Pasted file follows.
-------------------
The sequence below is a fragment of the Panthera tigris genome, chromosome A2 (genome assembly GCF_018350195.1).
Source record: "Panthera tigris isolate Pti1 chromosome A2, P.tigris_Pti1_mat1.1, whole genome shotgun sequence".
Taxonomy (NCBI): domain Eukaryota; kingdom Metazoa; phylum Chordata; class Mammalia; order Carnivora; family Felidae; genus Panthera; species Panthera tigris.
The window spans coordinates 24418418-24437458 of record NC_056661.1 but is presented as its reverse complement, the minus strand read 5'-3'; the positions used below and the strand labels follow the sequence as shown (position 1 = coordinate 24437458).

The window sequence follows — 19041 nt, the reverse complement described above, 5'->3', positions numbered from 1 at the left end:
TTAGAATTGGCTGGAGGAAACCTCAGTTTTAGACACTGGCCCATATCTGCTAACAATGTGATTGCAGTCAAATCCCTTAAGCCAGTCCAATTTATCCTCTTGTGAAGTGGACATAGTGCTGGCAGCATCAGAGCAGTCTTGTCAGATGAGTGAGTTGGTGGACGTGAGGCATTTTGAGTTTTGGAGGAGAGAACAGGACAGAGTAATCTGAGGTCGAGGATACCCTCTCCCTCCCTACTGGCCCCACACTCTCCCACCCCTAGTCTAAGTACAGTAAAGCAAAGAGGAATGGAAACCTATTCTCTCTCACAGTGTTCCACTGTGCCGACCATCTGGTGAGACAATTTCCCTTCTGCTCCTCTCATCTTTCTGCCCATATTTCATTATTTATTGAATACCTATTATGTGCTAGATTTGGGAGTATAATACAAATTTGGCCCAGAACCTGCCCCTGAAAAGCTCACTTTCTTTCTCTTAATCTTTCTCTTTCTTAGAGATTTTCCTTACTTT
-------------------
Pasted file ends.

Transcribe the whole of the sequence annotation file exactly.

The sequence below is a fragment of the Panthera tigris genome, chromosome A2 (genome assembly GCF_018350195.1).
Source record: "Panthera tigris isolate Pti1 chromosome A2, P.tigris_Pti1_mat1.1, whole genome shotgun sequence".
Taxonomy (NCBI): domain Eukaryota; kingdom Metazoa; phylum Chordata; class Mammalia; order Carnivora; family Felidae; genus Panthera; species Panthera tigris.
The window spans coordinates 24418418-24437458 of record NC_056661.1 but is presented as its reverse complement, the minus strand read 5'-3'; the positions used below and the strand labels follow the sequence as shown (position 1 = coordinate 24437458).

The window sequence follows — 19041 nt, the reverse complement described above, 5'->3', positions numbered from 1 at the left end:
TTAGAATTGGCTGGAGGAAACCTCAGTTTTAGACACTGGCCCATATCTGCTAACAATGTGATTGCAGTCAAATCCCTTAAGCCAGTCCAATTTATCCTCTTGTGAAGTGGACATAGTGCTGGCAGCATCAGAGCAGTCTTGTCAGATGAGTGAGTTGGTGGACGTGAGGCATTTTGAGTTTTGGAGGAGAGAACAGGACAGAGTAATCTGAGGTCGAGGATACCCTCTCCCTCCCTACTGGCCCCACACTCTCCCACCCCTAGTCTAAGTACAGTAAAGCAAAGAGGAATGGAAACCTATTCTCTCTCACAGTGTTCCACTGTGCCGACCATCTGGTGAGACAATTTCCCTTCTGCTCCTCTCATCTTTCTGCCCATATTTCATTATTTATTGAATACCTATTATGTGCTAGATTTGGGAGTATAATACAAATTTGGCCCAGAACCTGCCCCTGAAAAGCTCACTTTCTTTCTCTTAATCTTTCTCTTTCTTAGAGATTTTCCTTACTTT